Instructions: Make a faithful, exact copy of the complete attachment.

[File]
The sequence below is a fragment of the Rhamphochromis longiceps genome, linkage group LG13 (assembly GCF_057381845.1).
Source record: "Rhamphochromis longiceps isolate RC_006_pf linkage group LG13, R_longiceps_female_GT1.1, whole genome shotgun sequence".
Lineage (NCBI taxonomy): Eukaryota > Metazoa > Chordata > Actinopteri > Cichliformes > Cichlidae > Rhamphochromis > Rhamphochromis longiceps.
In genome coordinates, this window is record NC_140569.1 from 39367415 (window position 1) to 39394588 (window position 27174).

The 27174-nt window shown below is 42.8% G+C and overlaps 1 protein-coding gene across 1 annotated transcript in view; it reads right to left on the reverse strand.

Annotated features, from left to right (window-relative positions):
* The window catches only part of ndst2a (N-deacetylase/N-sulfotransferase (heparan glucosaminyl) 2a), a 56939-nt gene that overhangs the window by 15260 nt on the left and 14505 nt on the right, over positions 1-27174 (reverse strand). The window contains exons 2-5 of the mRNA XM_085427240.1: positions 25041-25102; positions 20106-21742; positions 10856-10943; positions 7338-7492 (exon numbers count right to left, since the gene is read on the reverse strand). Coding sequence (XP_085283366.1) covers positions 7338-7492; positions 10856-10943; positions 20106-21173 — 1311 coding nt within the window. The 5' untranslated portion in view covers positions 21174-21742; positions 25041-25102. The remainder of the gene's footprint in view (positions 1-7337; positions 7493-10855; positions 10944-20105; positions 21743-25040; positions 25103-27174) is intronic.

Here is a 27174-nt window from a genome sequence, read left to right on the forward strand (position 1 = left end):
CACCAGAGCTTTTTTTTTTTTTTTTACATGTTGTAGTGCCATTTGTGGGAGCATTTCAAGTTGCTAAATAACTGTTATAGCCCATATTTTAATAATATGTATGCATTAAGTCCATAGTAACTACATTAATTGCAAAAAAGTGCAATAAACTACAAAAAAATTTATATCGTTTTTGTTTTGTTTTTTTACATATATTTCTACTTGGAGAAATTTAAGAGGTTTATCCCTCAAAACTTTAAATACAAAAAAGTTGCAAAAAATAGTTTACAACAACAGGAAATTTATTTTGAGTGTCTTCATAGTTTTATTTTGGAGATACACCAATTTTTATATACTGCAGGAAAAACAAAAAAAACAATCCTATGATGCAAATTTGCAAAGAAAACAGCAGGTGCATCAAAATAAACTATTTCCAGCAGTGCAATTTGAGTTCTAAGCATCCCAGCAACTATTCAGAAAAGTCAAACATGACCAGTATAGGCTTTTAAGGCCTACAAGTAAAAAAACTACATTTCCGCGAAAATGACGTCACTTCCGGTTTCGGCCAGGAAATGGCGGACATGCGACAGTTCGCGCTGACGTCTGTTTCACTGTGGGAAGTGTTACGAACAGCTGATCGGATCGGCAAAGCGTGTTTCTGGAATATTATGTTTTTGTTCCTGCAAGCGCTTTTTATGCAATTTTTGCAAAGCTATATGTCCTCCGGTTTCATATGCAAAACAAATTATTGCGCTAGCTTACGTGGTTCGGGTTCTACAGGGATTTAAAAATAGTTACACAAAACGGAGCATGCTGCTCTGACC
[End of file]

The sequence below is a fragment of the Rhamphochromis longiceps genome, linkage group LG13 (assembly GCF_057381845.1).
Source record: "Rhamphochromis longiceps isolate RC_006_pf linkage group LG13, R_longiceps_female_GT1.1, whole genome shotgun sequence".
Lineage (NCBI taxonomy): Eukaryota > Metazoa > Chordata > Actinopteri > Cichliformes > Cichlidae > Rhamphochromis > Rhamphochromis longiceps.
In genome coordinates, this window is record NC_140569.1 from 39367415 (window position 1) to 39394588 (window position 27174).

The 27174-nt window shown below is 42.8% G+C and overlaps 1 protein-coding gene across 1 annotated transcript in view; it reads right to left on the reverse strand.

Annotated features, from left to right (window-relative positions):
* The window catches only part of ndst2a (N-deacetylase/N-sulfotransferase (heparan glucosaminyl) 2a), a 56939-nt gene that overhangs the window by 15260 nt on the left and 14505 nt on the right, over positions 1-27174 (reverse strand). The window contains exons 2-5 of the mRNA XM_085427240.1: positions 25041-25102; positions 20106-21742; positions 10856-10943; positions 7338-7492 (exon numbers count right to left, since the gene is read on the reverse strand). Coding sequence (XP_085283366.1) covers positions 7338-7492; positions 10856-10943; positions 20106-21173 — 1311 coding nt within the window. The 5' untranslated portion in view covers positions 21174-21742; positions 25041-25102. The remainder of the gene's footprint in view (positions 1-7337; positions 7493-10855; positions 10944-20105; positions 21743-25040; positions 25103-27174) is intronic.

Here is a 27174-nt window from a genome sequence, read left to right on the forward strand (position 1 = left end):
CACCAGAGCTTTTTTTTTTTTTTTTACATGTTGTAGTGCCATTTGTGGGAGCATTTCAAGTTGCTAAATAACTGTTATAGCCCATATTTTAATAATATGTATGCATTAAGTCCATAGTAACTACATTAATTGCAAAAAAGTGCAATAAACTACAAAAAAATTTATATCGTTTTTGTTTTGTTTTTTTACATATATTTCTACTTGGAGAAATTTAAGAGGTTTATCCCTCAAAACTTTAAATACAAAAAAGTTGCAAAAAATAGTTTACAACAACAGGAAATTTATTTTGAGTGTCTTCATAGTTTTATTTTGGAGATACACCAATTTTTATATACTGCAGGAAAAACAAAAAAAACAATCCTATGATGCAAATTTGCAAAGAAAACAGCAGGTGCATCAAAATAAACTATTTCCAGCAGTGCAATTTGAGTTCTAAGCATCCCAGCAACTATTCAGAAAAGTCAAACATGACCAGTATAGGCTTTTAAGGCCTACAAGTAAAAAAACTACATTTCCGCGAAAATGACGTCACTTCCGGTTTCGGCCAGGAAATGGCGGACATGCGACAGTTCGCGCTGACGTCTGTTTCACTGTGGGAAGTGTTACGAACAGCTGATCGGATCGGCAAAGCGTGTTTCTGGAATATTATGTTTTTGTTCCTGCAAGCGCTTTTTATGCAATTTTTGCAAAGCTATATGTCCTCCGGTTTCATATGCAAAACAAATTATTGCGCTAGCTTACGTGGTTCGGGTTCTACAGGGATTTAAAAATAGTTACACAAAACGGAGCATGCTGCTCTGACC